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# Phys 2213 Prelim 1 Studyguide Phys 2213

Cornell

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This 6 page Study Guide was uploaded by FM on Tuesday March 8, 2016. The Study Guide belongs to Phys 2213 at Cornell University taught by in Spring 2016. Since its upload, it has received 57 views. For similar materials see Physics II: Electromagnetism in Physics 2 at Cornell University.

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Date Created: 03/08/16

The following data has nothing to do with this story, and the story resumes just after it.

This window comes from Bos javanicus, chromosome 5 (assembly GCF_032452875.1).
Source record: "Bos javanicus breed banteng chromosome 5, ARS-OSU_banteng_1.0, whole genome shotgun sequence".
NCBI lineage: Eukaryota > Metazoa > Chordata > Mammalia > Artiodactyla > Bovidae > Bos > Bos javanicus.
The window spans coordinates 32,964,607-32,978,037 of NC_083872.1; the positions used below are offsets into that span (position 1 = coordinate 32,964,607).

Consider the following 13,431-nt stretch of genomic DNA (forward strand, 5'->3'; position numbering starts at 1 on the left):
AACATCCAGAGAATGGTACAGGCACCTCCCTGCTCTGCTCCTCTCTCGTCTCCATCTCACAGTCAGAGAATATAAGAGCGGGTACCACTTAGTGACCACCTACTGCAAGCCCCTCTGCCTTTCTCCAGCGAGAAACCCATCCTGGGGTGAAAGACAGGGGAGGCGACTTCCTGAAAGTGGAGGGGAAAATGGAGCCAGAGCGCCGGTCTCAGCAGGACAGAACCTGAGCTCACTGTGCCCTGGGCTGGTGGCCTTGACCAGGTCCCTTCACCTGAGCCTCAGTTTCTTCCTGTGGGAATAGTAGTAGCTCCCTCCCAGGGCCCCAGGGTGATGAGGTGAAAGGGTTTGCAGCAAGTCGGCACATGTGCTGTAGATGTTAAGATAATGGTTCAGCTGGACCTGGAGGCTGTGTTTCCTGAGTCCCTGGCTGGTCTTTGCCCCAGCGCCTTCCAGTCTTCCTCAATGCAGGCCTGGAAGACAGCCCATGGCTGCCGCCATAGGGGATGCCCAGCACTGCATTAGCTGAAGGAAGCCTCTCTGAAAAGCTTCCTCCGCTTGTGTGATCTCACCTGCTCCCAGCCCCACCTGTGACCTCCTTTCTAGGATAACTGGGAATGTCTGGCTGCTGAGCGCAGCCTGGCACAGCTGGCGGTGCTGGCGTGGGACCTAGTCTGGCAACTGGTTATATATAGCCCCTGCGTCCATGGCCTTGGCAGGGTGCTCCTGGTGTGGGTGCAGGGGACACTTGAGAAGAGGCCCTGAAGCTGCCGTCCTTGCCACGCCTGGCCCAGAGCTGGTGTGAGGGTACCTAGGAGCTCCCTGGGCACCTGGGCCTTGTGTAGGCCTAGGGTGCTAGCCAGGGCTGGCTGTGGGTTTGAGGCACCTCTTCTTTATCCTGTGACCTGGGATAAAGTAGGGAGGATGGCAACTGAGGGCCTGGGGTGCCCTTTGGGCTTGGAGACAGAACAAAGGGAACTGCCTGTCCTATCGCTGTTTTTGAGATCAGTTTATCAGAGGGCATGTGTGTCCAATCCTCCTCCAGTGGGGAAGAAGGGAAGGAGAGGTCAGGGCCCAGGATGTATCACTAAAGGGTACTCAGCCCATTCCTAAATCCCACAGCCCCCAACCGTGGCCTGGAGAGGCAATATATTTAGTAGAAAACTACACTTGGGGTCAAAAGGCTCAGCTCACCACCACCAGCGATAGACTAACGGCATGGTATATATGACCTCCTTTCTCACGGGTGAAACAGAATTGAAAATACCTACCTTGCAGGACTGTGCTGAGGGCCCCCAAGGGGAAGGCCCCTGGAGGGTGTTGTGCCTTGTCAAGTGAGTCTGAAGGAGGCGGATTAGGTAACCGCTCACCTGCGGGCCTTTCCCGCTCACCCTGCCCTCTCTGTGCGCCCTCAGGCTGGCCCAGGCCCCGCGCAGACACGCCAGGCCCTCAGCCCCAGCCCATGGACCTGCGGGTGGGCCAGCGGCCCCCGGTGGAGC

Cornell Phys 2213 Topic Syllabus 1 Static Electricity as in lab a Charging of objects polarization motion of charges from one object to another etc 2 Coulomb39s Law a Electrostatic force and applications trajectory of charged particles i F2 kc g Q27922 rlt 1 kc g Q2 rz39r1r239r13 b Electric eld and relation to electric force Fqq Er c Superposition and calculation of electric elds Via sums and integrals e g rings lines sheets discs spheres etc may be nite or in nite i Eltrgtkc 2 q rrngtrr3 ii ErkCl rrnrrn3 dq dqt dx 0 dA p dV iii Point Er kc qrZ rA iV Line Er 2 kCld rA V Sheet Er 27 kCa rA d Superposition to get elds from composite objects e g cylinder with a hole drilled out halfpositivehalfnegative line of charge etc Et0tr E ArEBr 3 Gauss39s Law a Fluid analogy and mapping between uid ows and electric elds 139 qn lt gt In ii Er lt gt Vr iii 80 lt gt p0 b FluX integrals uid and electric computing them with integrals solVing ux problems without complicated integrals using ux principle 115101 i Current I mass or charge per time ii J p0 V gives direction of ow and current density current per area iii patch J 39 dA iV I 9cl3J39dA tot c Application of Gauss39s Law to compute electric elds in high symmetry situations in nite plates cylinders spheres could be solid shells or thin wires i QemlsflgtgOE 39 dA ii 395 E dA Q d Differential form of Gauss39s Law and computing densities from elds V 39E pea 4 Field Lines FLs a Basic FL rules 80 encl b Knowing the difference between eld lines and particle trajectories c FL sketches for given charge distributions xed distributions not those near conductors 5 Conductors a Basic familiarity with polarization phenomena of conductors in electric elds b Knowledge of the basic fact that EO inside a conductor c Field Lines FLs and Conductors d Field line sketches and elds near conductors conductors may be neutral or charged external charges may be nearby or embedded in internal cavities e Computing elds near conductors e g coaxial cables concentric spheres plates 6 Voltage a De nition Vba nga J Er 39 dr and path independence of V nga Vy V c Vaa O 95 Er dr path integral around a closed loop always gives zero same thing as Kirchhoff s voltage law 7 Electric potential a VX E VXHef Jbref Er 39 dr typically refoo b V VbVa c Conservation of energy KE q VX const d ErVVr 8 Current and ow of charge a I dQdt J39 dA Jn q v 9 Resistors a vdqb E Jo E onq2b VE L b VIR RLo ApLA p1o c Power dissipated into heatlight etc PIV12RV2R d Ability to calculate resistance in nonstandard geometries like spherical resistors blt a b Path composition of voltages V blt a blt z 39 blt a 10 Capacitors a E 680 oQA VE d CVQ CeOAd b Enhancement with dielectric material GM XM E C eAd KeoAd c Energy storage UQV2CV22Q22C d Ability to calculate resistance in nonstandard geometries like spherical resistors 11 Batteries a Ideal battery i Voltage across terminals V8 ii Power put into circuit P8 I b Realistic battery includes ideal battery and an internal resistance in series 12 Circuit Theory a Kirchhoff s Laws 1 Indicate presumed directions of current ow in each branch use current law 2 1111 2 Iout to introduce minimal needed number of unknown current values ii Write one loop law 0 Vaga ngachbVd Vagd current doing all fundamental inner loops b ResistorsV c Batteries i Ideal battery nga terminal if going from longer line to for each unknown bgaIR if upstream if downstream 8 if going from shorter line terminal to shorter line terminal ii Realistic batteries also include an internal resistance which you treat like any resistor d Capacitors i VQC if going from presumed terminal to presumed terminal if going from presumed terminal to presumed terminal ii Also need to include one equation IdQdt for each capacitor Sign must be consistent with presumed direction of current ow and presumed terminals e Reduction by equivalent circuit elements seriesparallel combinations i Meaning of series combination share same I V s add ii meaning of parallel combination share same V I s add iii Resistors 1 Series R equiv 2 Parallel Requiv391R1391R2391 basically makes a wider resistor with greater crosssectional area R1R2 basically makes a longer resistor iv Capacitors 1 Ser1esCequiv separation 2 Parallel CequiVC1C2 basically makes a capacitor with wider plates with more area 391C1391C2391 basically makes a capactor with greater plate f RC circuits i Exponential approach to steadystate with time constant tRC ii At start before much charge ows onoff capacitors act like ideal batteries of VQC iii At end steadystate capacitors act like open broken circuits with no current passing through 13 Energy storage in electric field a U802 ll E2 dV b Matches exactly UCV22 for a capacitor 14 Magnetic forces on moving charges a Origin ultimately from effects of relativity b Parallel wires with currents in same direction attract parallel wires with currents in opposite directions repel c Lorentz force law Fq E v gtlt B and applications to circular orbits mass spectrometers Hall effect etc d 21 qivi gtlt gt 1 1 dB gtlt dB in presumed direction of current ow e F l 1 dB gtlt B and applications to forces on wires wire loops etc 15 Computation of magnetic fields a Field above infinite wire carrying current Ito the left has magnitude B pol2751quot with direction into the page where r is the distance from the wire b BiotSavart law and applications to magnetic fields from wires and loops and sheets variants below based on the same idea from computing magnetic forces that 2 qivi gtlt 11th JJdvx i Br 21 qui X rl il l i3 ii Br 21 qui X r7r2 iii Br I 1 dt gtlt rfrz iv Br I J dV gtlt rfrz 16 Gauss s law for magnetic eld a V 39 Br O b V 39 Br 0 implies equivalent uid model for magnetic eld of ow of a uid stirred up by corresponding set of rotating wires spinning in direction given by right hand rule 2 e g thumb and curling ngers version c Ability to sketch magnetic eld lines for various arrangements of wirescurrents 17 Ampere s Law a V gtlt Br uOJ uOSO 6E6t Equivalently d5 Br 39 d uolemu080dCDEdt where DEE If dE 39 dA where the area element dA is de ned with a direction consistent with RHR2 right hand rule 2 according to the direction of the line integral for d5 Br 39 dB b Choice of Amperian loop i Passes along a eld line through point of interest ii Always parallel or perpendicular to the magnetic eld lines often you can just use the magnetic eld line going through the point of interest iii Encloses lassos some amount of current c Ability to calculate magnetic elds using Ampere s law for various high symmetry cases such as wires in nitely thin or of nite thickness current sheets in nitely thin or of nite thickness solenoids straight or torroidal thin or nite walls etc 18 Faraday s Law a Motional EMF i Electric eld inside an ideal conductor loop moving through a magnetic eld is no longer zero but EvgtltB ii Motional EMF is 8 5 E 39 d8 S15 V X B 39 d 15 B 39vxd dCIBdt iii Power out from motional EMF equals power needed to be put in to keep loop moving iv Be able to compute EMF for all sorts of moving loops translating rectangles spinning loops etc b Induced EMF i By relativity doesn t matter if conductor loop is moving through a magnetic eld or if the magnetic eld is moved past the loop or if the magnetic eld is changing for any other reason there is still an induced EMF giving by Faraday s Law ii Faraday s Law V gtltEr8B8t Equivalently d5 E 39d dCIBdt with DB If B 39 dA with direction of dA determined by RHR2 relative to direction of loop used for d5 E 39d iii Lenz s Law No free lunch law Induced EMF generates an effect to oppose the change For motional EMF induced current creates a force which opposes the motion and also induced current generates a uX through the loop in the direction countering the change For induction induced EMF due to a changing magnetic eld generates a current ow in a direction generating a ux opposing the external change in ux If no wires happen to be in the given region E still points in the direction that would drive such currents if a wire happened to be there 19 Induction circuits a Mutualinduction M is the induced EMF from the magnetic eld due to changing currents in a different loop or solenoid etc Selfinduction L is the induced EMF from changing currents in the same loop Mutual inductance 1331 E MIL2 dlzdt 1332 E M291 dlldt Always will nd MlezzMzei Self inductance DB E LdIdt Circuit analysis with inductors i Kirchhoff s junctioncurrent law Kl stays the same ii Kirchhoff s loopvoltage law K2 gets generalized to a statement about effective voltages iii K2 02100p V where all voltages for previous circuit element stay the same and the effects voltage across an inductor is L dIdt with the Sign convention that the upstream side according to the presumed direction of the current I of the inductor is at higher potential and the downstream side is at lower potential iv Immediately after any change in the circuit ipping a switch etc the current through any inductor is exactly the same immediately after the change as before the change Currents in other parts of the circuit may change instantly but not the currents through the inductors v After things settle for a long time into a steady state an inductor acts just like a wire in any circuit vi LR circuits The change between the state immediately after any change iv and the steady state v is generally exponential If there are just inductors resistors and EMFs in the circuit LR circuit generally the exponential time constant obeys tLeffReff vii Energy stored in an inductor Umdl2L12 viii LC circuits Show oscillations with angular frequency 0lsqrtLC 20 Energy storage and flow in the electromagnetic field a b c Storage UE l uE dV uE802E2 UB uB dV uBl2u0 B2 Energy inout of the elds from moving charges PQW m J 39 E dV Conservation of energy ddtUt tPQ 0P OW t P OW tJT S 39 dA where SEgtltBu0 is the Poynting vector Poynting vector SEgtltBu0 is for energy what J is for charge S gives the ow of energy Senergytimeareapowerarea dir of S gives direction of energy ow Note From this we see energy ow is always perpendicular to both E and B Be able to use above to evaluate energy stored in different regions of space under different circumstances and to compute the ow of energy from one part of space into another Planar electromagnetic pulses light i E L dir prop B L dir prop E L B E X B along dir prop exactly like expected for the associated ow of energy ii B1vE iii V lsqrt80u0 30 gtlt 108 ms iv Be able to use the above to gure out directions of various vectors E B dir prop based on information about the others be able to gure out E or B in a given electromagnetic pulse given B or E